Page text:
On August 31st, Med Institute celebrated another year of honoring employees at the annual awards banquet. The celebration was held at the Lafayette Country Club and began with a warm welcome followed by dinner, awards, and a presentation from a local nonprofit, Meals on Wheels. Several special guests from Cook Group were in attendance, including Steve Ferguson, Chairman of the Board for Cook Group, who presented an award to Neal Fearnot, President of MED Institute, for 35+ years of dedicated service to Cook.
In his 35+ years with Cook, Neal has served as the founding president of three Cook companies, each focused on bringing new products to patients. Ever true to his original commitment to Bill Cook, he has worked tirelessly in support of Cook Group and its mission. In 1983, he founded MED Institute to translate research from universities into products serving patients. MED Institute spawned other companies, such as Cook Biotech and Cook Research, and currently provides product development services in a new outreach to external clients as well as Cook. In 1995, Neal became the first president of Cook Biotech, licensing the SIS technology from Purdue University and embarking on a quest to serve patients through this novel regenerative biotechnology. In 2009, he founded Muffin Incorporated, later called Cook Advanced Technologies, whose assignment is to evaluate cutting-edge technologies and to support Cook’s development of major technologies. Neal currently leads Cook Advanced Technologies and MED Institute. Despite the lengthy list of accomplishments and awards on his CV, Neal’s greatest contribution to Cook is his investment in people. His heart for mentoring is reflected in the many people all around Cook Group in whom he has invested his time and wisdom, focusing on building next generation leaders. Congratulations to Neal on this remarkable milestone!
The fifth and final, in a blog series about clinical trials for medical device innovators. Read part I: Designing Clinical Trials, part II: Regulatory Considerations for Clinical Studies, part III: Managing Clinical Trials, and part IV: Cost Drivers for Clinical Trials, here.
The development of a new medical device is both an exciting and rewarding time, but the ensuing process can be the most exhausting, frustrating, expensive, and time-consuming part of the entire process. To conclude the Clinical Trials for Medical Device Innovators series, we would like to leave you with a few important points as you move your product through the medical device lifecycle:
A clinical feasibility study may be needed when only formal testing in humans can provide the evidence that the device offers the expected benefit (Proof of Concept); you will need data about the therapeutic effect before designing a larger pivotal study (or if you plan to sell the device, for the company planning to purchase your device before closing close the deal.)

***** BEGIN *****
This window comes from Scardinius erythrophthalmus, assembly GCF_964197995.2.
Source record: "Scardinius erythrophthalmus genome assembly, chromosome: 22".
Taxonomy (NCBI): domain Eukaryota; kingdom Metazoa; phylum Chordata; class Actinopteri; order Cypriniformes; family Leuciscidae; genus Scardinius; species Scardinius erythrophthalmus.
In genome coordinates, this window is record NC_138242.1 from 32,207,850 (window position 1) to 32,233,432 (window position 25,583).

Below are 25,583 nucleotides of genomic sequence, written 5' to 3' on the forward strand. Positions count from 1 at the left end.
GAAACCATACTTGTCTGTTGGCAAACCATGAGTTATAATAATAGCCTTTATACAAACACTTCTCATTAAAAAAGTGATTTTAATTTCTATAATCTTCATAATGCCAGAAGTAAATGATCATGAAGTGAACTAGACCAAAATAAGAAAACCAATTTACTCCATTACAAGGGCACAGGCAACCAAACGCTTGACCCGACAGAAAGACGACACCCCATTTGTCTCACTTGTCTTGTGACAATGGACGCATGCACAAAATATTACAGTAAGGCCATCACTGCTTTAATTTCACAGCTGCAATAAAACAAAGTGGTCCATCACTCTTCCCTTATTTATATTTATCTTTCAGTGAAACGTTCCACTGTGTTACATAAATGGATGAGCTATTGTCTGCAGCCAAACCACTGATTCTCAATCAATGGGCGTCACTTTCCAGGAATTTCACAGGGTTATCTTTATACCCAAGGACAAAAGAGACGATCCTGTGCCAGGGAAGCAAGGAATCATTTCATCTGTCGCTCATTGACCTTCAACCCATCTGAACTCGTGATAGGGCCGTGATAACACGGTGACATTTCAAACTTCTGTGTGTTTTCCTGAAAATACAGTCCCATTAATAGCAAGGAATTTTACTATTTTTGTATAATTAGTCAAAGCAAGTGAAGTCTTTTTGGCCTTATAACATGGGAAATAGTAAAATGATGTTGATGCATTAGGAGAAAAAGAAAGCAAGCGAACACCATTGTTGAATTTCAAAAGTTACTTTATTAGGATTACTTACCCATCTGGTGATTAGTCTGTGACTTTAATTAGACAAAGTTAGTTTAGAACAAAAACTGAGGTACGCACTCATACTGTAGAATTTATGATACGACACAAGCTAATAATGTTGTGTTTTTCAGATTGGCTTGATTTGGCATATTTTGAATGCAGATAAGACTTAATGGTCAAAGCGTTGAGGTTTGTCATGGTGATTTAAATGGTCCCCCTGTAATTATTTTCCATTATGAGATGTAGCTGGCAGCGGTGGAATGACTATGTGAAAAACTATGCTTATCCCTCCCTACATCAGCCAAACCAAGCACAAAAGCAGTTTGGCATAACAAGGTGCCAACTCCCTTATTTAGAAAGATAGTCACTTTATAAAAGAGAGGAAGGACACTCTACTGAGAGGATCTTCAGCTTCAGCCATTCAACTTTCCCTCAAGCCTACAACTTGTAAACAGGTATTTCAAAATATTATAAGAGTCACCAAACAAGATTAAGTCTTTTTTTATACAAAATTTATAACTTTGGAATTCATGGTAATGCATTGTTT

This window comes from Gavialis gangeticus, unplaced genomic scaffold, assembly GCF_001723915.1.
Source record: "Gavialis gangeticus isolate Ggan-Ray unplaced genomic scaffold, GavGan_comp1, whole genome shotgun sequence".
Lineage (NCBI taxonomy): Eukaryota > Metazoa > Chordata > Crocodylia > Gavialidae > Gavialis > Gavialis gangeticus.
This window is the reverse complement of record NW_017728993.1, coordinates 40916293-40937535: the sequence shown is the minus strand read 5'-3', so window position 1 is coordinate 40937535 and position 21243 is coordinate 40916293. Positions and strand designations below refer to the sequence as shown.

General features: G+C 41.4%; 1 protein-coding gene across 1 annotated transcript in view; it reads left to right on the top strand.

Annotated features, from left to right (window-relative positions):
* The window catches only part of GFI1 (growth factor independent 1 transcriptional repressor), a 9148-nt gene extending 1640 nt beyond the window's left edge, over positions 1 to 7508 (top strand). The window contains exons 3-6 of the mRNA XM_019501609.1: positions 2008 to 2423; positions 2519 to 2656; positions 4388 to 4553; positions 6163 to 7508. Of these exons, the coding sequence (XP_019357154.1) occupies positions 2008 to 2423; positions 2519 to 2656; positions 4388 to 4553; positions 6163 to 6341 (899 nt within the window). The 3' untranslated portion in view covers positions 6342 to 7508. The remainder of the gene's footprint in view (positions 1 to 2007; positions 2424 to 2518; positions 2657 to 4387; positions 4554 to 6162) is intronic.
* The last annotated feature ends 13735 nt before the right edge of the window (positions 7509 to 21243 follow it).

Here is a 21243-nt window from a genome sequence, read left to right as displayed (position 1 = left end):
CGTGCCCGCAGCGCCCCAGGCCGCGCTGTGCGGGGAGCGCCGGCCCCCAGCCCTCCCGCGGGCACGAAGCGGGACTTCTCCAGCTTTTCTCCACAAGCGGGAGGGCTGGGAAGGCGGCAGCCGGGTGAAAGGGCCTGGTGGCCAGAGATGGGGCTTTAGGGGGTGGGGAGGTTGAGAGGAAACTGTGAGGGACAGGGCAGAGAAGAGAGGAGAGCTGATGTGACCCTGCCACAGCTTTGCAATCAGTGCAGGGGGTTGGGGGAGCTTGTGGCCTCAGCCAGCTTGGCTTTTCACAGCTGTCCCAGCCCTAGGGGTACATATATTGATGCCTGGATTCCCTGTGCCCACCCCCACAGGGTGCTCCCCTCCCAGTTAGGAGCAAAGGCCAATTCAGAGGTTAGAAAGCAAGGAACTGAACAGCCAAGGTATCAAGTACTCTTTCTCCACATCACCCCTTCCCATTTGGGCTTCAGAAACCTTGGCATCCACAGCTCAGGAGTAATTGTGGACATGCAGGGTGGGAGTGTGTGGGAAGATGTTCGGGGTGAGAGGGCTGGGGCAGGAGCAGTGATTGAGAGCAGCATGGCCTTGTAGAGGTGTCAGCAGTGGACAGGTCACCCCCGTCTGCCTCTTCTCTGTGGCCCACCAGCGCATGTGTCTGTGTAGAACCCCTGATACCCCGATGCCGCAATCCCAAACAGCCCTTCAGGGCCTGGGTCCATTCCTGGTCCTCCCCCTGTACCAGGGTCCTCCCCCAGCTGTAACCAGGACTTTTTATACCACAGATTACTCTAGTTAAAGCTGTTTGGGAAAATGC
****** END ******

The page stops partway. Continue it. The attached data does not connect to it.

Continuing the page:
Clinical trials are grouped into two basic varieties: significant risk (SR) studies and nonsignificant risk (NSR) studies; all SR studies require an IDE (investigational device exemption), while NSR studies only require IRB approval.
If an IDE is necessary, an IDE Early Feasibility Study offers evidence of the amount of nonclinical testing required to support the IDE; the alternative is a traditional IDE which requires all nonclinical testing (bench and animal) to be completed prior to applying for an IDE.
If you want to complete development of the device and obtain regulatory approval, meet with the appropriate authorities of the FDA to discuss your plans and obtain their advice. This presubmission or pre-IDE meeting helps determine what nonclinical testing the FDA will require, the endpoints and follow-up for the clinical study, and agreement of the design of your proposed clinical protocol, but you need to be fully prepared!
Unless you are an experienced clinical trialist, do not try to manage a clinical trial yourself-hire a contract research organization (CRO) to manage the trial and one or more seasoned regulatory affairs professionals.
Conducting a clinical trial entails many important concepts, some of which include: the number of patients needed, number of sites for the trial, a contract with each site, local IRB (Institutional Review Board) review and approval, a plan for interim monitoring visits, a Clinical Events Committee, a Data Safety Monitoring Board, and possibly a core laboratory.
You may need an experienced biostatistician with particular expertise in the analysis of complex study designs.
All this is expensive! Be prepared for the costs included, not only for the trial (the most expensive part), but also if needed, a 510(k) application ($4690) and a premarket approval application (PMA) for a Class III device ($234,495).
MED Institute can help guide your product through the medical device lifecycle. For more information, please visit our website at https://medinstitute.com/.
This concludes our series on Clinical Trials for Medical Device Innovators. Please continue to follow our blog for more interesting topics.